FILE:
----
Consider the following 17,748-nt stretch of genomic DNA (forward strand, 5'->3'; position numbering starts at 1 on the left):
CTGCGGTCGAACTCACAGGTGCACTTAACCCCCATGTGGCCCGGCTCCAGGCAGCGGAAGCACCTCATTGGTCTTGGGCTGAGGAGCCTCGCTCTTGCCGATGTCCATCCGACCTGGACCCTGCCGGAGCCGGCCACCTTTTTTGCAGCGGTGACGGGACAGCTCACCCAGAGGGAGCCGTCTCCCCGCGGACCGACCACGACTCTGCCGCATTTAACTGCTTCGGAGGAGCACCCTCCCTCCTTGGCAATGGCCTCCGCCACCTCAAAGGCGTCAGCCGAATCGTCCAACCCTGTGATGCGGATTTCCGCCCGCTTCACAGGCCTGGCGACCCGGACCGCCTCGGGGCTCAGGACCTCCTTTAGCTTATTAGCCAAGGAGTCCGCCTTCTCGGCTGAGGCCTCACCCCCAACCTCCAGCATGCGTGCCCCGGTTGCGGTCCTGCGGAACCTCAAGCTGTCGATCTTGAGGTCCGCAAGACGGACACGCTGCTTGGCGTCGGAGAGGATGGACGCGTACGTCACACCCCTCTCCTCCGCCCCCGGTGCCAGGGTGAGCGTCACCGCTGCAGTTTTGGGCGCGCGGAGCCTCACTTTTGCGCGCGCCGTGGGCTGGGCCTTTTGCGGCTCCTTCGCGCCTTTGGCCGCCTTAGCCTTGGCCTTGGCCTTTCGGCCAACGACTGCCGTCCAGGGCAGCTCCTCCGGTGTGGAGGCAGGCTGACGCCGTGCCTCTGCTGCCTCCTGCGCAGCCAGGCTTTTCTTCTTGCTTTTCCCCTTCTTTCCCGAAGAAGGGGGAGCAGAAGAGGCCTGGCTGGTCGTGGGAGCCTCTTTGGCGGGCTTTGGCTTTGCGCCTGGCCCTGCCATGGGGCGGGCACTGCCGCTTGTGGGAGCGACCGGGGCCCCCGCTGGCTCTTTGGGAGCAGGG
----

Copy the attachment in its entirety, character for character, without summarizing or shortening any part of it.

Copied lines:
Consider the following 17,748-nt stretch of genomic DNA (forward strand, 5'->3'; position numbering starts at 1 on the left):
CTGCGGTCGAACTCACAGGTGCACTTAACCCCCATGTGGCCCGGCTCCAGGCAGCGGAAGCACCTCATTGGTCTTGGGCTGAGGAGCCTCGCTCTTGCCGATGTCCATCCGACCTGGACCCTGCCGGAGCCGGCCACCTTTTTTGCAGCGGTGACGGGACAGCTCACCCAGAGGGAGCCGTCTCCCCGCGGACCGACCACGACTCTGCCGCATTTAACTGCTTCGGAGGAGCACCCTCCCTCCTTGGCAATGGCCTCCGCCACCTCAAAGGCGTCAGCCGAATCGTCCAACCCTGTGATGCGGATTTCCGCCCGCTTCACAGGCCTGGCGACCCGGACCGCCTCGGGGCTCAGGACCTCCTTTAGCTTATTAGCCAAGGAGTCCGCCTTCTCGGCTGAGGCCTCACCCCCAACCTCCAGCATGCGTGCCCCGGTTGCGGTCCTGCGGAACCTCAAGCTGTCGATCTTGAGGTCCGCAAGACGGACACGCTGCTTGGCGTCGGAGAGGATGGACGCGTACGTCACACCCCTCTCCTCCGCCCCCGGTGCCAGGGTGAGCGTCACCGCTGCAGTTTTGGGCGCGCGGAGCCTCACTTTTGCGCGCGCCGTGGGCTGGGCCTTTTGCGGCTCCTTCGCGCCTTTGGCCGCCTTAGCCTTGGCCTTGGCCTTTCGGCCAACGACTGCCGTCCAGGGCAGCTCCTCCGGTGTGGAGGCAGGCTGACGCCGTGCCTCTGCTGCCTCCTGCGCAGCCAGGCTTTTCTTCTTGCTTTTCCCCTTCTTTCCCGAAGAAGGGGGAGCAGAAGAGGCCTGGCTGGTCGTGGGAGCCTCTTTGGCGGGCTTTGGCTTTGCGCCTGGCCCTGCCATGGGGCGGGCACTGCCGCTTGTGGGAGCGACCGGGGCCCCCGCTGGCTCTTTGGGAGCAGGG